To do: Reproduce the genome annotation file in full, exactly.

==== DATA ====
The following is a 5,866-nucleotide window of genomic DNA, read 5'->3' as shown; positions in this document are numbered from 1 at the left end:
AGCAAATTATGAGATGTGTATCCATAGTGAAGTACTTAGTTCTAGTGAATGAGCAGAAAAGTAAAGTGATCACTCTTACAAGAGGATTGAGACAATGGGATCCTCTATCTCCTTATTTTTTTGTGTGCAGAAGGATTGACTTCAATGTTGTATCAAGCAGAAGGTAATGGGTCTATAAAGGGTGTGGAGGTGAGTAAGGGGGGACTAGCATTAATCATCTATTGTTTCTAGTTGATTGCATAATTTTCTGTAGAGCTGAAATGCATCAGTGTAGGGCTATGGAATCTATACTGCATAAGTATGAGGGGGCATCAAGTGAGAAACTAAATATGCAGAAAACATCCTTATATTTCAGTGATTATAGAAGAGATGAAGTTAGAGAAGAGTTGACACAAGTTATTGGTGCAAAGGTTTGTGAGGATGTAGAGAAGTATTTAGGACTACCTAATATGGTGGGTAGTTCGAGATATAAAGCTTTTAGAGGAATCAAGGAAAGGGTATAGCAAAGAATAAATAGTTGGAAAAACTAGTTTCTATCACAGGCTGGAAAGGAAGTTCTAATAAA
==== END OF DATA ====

The following is a 5,866-nucleotide window of genomic DNA, read 5'->3' as shown; positions in this document are numbered from 1 at the left end:
AGCAAATTATGAGATGTGTATCCATAGTGAAGTACTTAGTTCTAGTGAATGAGCAGAAAAGTAAAGTGATCACTCTTACAAGAGGATTGAGACAATGGGATCCTCTATCTCCTTATTTTTTTGTGTGCAGAAGGATTGACTTCAATGTTGTATCAAGCAGAAGGTAATGGGTCTATAAAGGGTGTGGAGGTGAGTAAGGGGGGACTAGCATTAATCATCTATTGTTTCTAGTTGATTGCATAATTTTCTGTAGAGCTGAAATGCATCAGTGTAGGGCTATGGAATCTATACTGCATAAGTATGAGGGGGCATCAAGTGAGAAACTAAATATGCAGAAAACATCCTTATATTTCAGTGATTATAGAAGAGATGAAGTTAGAGAAGAGTTGACACAAGTTATTGGTGCAAAGGTTTGTGAGGATGTAGAGAAGTATTTAGGACTACCTAATATGGTGGGTAGTTCGAGATATAAAGCTTTTAGAGGAATCAAGGAAAGGGTATAGCAAAGAATAAATAGTTGGAAAAACTAGTTTCTATCACAGGCTGGAAAGGAAGTTCTAATAAA